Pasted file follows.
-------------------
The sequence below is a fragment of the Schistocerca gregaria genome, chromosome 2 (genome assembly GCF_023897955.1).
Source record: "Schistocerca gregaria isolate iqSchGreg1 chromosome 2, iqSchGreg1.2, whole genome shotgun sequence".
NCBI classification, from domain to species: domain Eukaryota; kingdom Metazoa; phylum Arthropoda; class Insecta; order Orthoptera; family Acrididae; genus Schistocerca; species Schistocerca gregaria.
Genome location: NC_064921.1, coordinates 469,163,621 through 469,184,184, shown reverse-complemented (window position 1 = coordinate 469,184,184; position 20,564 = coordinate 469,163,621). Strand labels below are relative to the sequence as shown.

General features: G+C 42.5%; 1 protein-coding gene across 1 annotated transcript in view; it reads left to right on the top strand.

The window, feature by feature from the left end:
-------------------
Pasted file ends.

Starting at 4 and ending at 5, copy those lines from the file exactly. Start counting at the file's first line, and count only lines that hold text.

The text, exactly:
Genome location: NC_064921.1, coordinates 469,163,621 through 469,184,184, shown reverse-complemented (window position 1 = coordinate 469,184,184; position 20,564 = coordinate 469,163,621). Strand labels below are relative to the sequence as shown.

General features: G+C 42.5%; 1 protein-coding gene across 1 annotated transcript in view; it reads left to right on the top strand.